Sunday, 3 October 2010

2009 Bordeaux, Facts and figures

A selection of Chateau La Gaffeliere, Premier Grand Cru Classe Saint Emilion tasted at the Chateau in August

This year has been truly remarkable. When I read Jancis Robinson's small article about 2009 growing and harvest conditions back in October last year I could sense that something was happening in Bordeaux.
The last 10 vintages of Bordeaux have all been of good quality. Perhaps the peaks have been 2000,2005 and 2009. But the troughs have not been disastrous either. The 2001, 2002, 2004 and 2007 will offer very good drinking wines, whilst the 2006 and 2008 are exceptional. The 2003 was the heatwave vintage, which has slightly more variability....but selectively there are some fantastic wines...mainly from the Left Bank.
But the real long term 'Great' wines will come from the 2000, 2005 and 2009 vintages.
I have been lucky enough to taste many of the top wines at the Chateaux from 2005 and 2009. In fact I have been in Bordeaux tasting and guiding with Bella Wine Tours almost 20 times this year.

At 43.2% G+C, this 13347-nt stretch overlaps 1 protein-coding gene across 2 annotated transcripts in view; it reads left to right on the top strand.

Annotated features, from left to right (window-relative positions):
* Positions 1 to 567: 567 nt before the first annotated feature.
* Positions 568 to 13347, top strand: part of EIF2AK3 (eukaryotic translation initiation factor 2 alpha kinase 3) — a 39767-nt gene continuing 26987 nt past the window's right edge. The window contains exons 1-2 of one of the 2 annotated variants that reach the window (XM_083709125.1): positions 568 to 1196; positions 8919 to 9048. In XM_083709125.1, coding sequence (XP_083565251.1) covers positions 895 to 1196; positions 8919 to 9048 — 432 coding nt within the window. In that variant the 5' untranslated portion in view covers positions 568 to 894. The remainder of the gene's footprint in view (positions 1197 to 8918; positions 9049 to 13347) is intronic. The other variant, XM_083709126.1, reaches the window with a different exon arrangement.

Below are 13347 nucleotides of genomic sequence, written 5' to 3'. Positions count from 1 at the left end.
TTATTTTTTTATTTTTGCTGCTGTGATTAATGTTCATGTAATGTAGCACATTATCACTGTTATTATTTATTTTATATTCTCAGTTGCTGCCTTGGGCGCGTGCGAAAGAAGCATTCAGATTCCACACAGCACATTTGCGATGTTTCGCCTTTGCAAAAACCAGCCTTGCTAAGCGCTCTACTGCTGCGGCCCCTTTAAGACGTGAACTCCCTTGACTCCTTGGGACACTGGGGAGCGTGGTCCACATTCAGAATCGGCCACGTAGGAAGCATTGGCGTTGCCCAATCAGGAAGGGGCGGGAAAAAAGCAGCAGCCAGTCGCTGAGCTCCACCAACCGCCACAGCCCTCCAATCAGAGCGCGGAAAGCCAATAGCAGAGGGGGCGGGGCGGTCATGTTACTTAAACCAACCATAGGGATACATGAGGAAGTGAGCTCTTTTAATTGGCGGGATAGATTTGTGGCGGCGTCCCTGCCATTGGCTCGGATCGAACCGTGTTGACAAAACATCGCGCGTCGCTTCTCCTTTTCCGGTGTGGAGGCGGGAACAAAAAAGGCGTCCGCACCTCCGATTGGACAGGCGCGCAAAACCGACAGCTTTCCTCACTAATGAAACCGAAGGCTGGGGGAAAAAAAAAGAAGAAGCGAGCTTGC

The majestic Chateau de la Riviere, where we often stay on Bella Wine Tours.

The global wine trade has witnessed some extreme price increases for the 2009 Bordeaux wines, but sales have continued at great pace.
Here are some interesting stats for volume and value from Farr Vintners, who trade a lot of wine!

2009 £53m (30,000+ cases)
2008 £10.7m (12,000 cases)
2007 £5.5m (5,400 cases)
2006 £10.6m (9,000 cases)
2005 £24.7m (29,600 cases)

The figures are not precise. However the marked difference in value (for roughly the same volume) between the 2005 and 2009 vintages gives an indication of the price increases for the 2009 wines.

There are still wines available to buy from the 2009 vintage. The purchase is still Primeur, which means that the wine is in barrel and will be released in bottle from 2012. In fact I have been tasting some really interesting 2009 wines at the lower early bottled wines from Entre Deux Mers and the 'satellite' appellations rather than the big boys from the Cru Classe areas. The quality of ripe dense fruit and class is exceptional. Even at the lower levels (and more affordable levels) there will be some delicious wines available.

The immaculate vines at Chateau Petrus maturing nicely for the 2010 vintage (August 19th, 2010)

And just a thought.......I have been witnessing a very good growing season so far in Bordeaux for the 2010 vintage. The summer has been very good. The harvest is currently in full flow, so we will be able to assess the quality in a few months time.....but what will the prices be? Will it be a 'Classic' or a 'Great' or a 'Very Good' vintage? We shall see.............

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